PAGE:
Southern Homestead Act of 1866
The Southern Homestead Act of 1866 is a United States federal law enacted to break a cycle of debt during the Reconstruction following the American Civil War. Prior to this act, blacks and whites alike were having trouble buying land. Sharecropping and tenant farming had become ways of life. This act attempted to solve this by selling land at low prices so that southerners could buy it. Many people, however, could still not participate because the low prices were still too high.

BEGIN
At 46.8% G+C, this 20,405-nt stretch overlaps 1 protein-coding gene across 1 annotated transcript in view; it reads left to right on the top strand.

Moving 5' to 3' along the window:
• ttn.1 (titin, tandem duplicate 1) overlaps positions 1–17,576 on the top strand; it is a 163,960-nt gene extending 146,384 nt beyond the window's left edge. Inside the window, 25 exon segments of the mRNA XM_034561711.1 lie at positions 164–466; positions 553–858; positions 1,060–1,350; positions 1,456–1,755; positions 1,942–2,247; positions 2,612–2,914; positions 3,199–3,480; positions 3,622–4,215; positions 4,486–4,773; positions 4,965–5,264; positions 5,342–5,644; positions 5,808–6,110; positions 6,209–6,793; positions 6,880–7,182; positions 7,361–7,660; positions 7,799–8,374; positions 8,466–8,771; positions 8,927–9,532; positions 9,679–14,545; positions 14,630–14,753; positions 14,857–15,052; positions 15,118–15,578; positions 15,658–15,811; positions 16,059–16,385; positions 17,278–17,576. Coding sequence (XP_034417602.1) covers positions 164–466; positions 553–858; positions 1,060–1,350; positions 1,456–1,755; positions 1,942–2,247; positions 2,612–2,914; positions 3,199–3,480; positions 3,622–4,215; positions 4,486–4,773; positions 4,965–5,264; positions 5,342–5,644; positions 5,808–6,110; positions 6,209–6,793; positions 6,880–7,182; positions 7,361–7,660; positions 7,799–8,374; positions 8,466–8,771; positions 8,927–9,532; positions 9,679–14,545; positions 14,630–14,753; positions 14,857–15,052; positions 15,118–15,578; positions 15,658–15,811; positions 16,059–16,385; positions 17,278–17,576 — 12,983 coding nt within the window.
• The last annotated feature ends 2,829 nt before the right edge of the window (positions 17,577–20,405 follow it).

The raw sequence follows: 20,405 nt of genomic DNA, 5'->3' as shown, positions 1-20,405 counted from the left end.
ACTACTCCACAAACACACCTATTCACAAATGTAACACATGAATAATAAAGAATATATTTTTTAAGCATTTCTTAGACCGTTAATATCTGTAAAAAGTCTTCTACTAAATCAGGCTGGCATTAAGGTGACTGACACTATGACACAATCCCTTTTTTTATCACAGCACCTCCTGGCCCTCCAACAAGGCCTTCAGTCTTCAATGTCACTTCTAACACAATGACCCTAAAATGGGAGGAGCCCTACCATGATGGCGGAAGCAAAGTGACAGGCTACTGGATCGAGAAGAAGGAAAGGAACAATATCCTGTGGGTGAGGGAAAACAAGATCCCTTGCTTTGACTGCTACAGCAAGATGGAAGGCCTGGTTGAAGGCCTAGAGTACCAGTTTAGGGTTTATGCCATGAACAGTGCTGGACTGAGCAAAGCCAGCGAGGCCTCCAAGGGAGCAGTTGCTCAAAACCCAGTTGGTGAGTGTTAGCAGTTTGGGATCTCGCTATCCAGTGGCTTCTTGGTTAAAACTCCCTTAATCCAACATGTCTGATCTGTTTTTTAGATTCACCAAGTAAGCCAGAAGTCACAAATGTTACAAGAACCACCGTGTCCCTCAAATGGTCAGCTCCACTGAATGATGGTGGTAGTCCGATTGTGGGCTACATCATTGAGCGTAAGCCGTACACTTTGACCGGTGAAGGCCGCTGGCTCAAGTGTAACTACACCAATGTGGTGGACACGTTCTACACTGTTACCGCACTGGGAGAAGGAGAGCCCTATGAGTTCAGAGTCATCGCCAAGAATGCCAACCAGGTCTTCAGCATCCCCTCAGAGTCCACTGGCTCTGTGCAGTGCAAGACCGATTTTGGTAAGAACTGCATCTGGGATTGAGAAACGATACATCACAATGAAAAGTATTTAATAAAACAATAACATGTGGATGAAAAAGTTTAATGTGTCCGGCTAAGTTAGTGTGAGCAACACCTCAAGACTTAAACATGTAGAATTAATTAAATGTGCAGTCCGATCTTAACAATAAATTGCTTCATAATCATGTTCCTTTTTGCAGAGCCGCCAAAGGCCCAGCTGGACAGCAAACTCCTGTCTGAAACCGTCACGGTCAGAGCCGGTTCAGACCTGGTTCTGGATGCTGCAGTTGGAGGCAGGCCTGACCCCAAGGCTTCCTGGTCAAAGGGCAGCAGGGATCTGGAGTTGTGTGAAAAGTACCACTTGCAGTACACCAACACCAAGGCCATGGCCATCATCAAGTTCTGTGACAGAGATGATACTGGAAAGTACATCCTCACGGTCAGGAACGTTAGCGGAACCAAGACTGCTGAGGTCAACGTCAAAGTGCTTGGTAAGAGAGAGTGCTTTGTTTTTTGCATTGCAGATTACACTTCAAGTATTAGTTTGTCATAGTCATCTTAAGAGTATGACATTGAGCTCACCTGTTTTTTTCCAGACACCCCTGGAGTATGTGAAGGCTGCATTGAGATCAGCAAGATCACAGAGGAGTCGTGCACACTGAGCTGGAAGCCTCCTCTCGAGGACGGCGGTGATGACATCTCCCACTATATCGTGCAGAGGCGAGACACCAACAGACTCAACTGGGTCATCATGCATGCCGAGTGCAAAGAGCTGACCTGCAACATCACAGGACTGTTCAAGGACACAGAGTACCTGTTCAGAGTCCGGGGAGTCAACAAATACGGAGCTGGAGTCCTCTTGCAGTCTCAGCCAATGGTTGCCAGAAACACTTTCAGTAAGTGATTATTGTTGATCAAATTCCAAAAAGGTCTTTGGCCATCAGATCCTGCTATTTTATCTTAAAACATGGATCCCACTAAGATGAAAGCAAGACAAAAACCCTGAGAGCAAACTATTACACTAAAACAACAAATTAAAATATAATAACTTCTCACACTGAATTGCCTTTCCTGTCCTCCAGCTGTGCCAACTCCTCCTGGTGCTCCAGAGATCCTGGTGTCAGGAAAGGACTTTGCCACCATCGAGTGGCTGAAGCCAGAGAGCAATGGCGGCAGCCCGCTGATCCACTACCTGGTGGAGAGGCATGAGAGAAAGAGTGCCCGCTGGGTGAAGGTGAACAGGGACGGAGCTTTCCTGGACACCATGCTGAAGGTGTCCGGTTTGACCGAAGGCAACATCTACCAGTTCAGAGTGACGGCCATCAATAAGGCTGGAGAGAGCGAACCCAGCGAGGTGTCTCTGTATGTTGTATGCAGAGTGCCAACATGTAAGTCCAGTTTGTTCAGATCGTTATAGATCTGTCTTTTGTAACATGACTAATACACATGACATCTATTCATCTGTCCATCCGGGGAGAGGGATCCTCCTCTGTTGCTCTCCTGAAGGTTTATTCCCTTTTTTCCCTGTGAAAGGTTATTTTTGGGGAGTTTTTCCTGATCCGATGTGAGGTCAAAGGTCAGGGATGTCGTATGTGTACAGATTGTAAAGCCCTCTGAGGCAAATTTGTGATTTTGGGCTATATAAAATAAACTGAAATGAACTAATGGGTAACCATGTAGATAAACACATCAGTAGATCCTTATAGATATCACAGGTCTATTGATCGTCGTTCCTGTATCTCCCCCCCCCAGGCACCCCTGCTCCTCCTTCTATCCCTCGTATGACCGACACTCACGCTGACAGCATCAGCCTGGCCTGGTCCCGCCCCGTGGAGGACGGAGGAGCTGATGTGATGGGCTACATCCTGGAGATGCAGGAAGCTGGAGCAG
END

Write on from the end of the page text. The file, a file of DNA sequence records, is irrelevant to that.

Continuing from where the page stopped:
Passed on July 21, 1866, the Southern Homestead Act opened up 46 million acres (190,000 km²) of public land for sale in 160-acre (0.65 km2) plots in the Southern states of Alabama, Arkansas, Florida, Louisiana, and Mississippi. The primary beneficiaries for the first six months were freedmen who were in desperate need of land to till. Before too much land was distributed, however, the law was repealed in June 1876.
See also 
- Paul W. Gates, "Federal Land Policy in the South, 1866-1888," Journal of Southern History, 6 (August 1940), 310-315.
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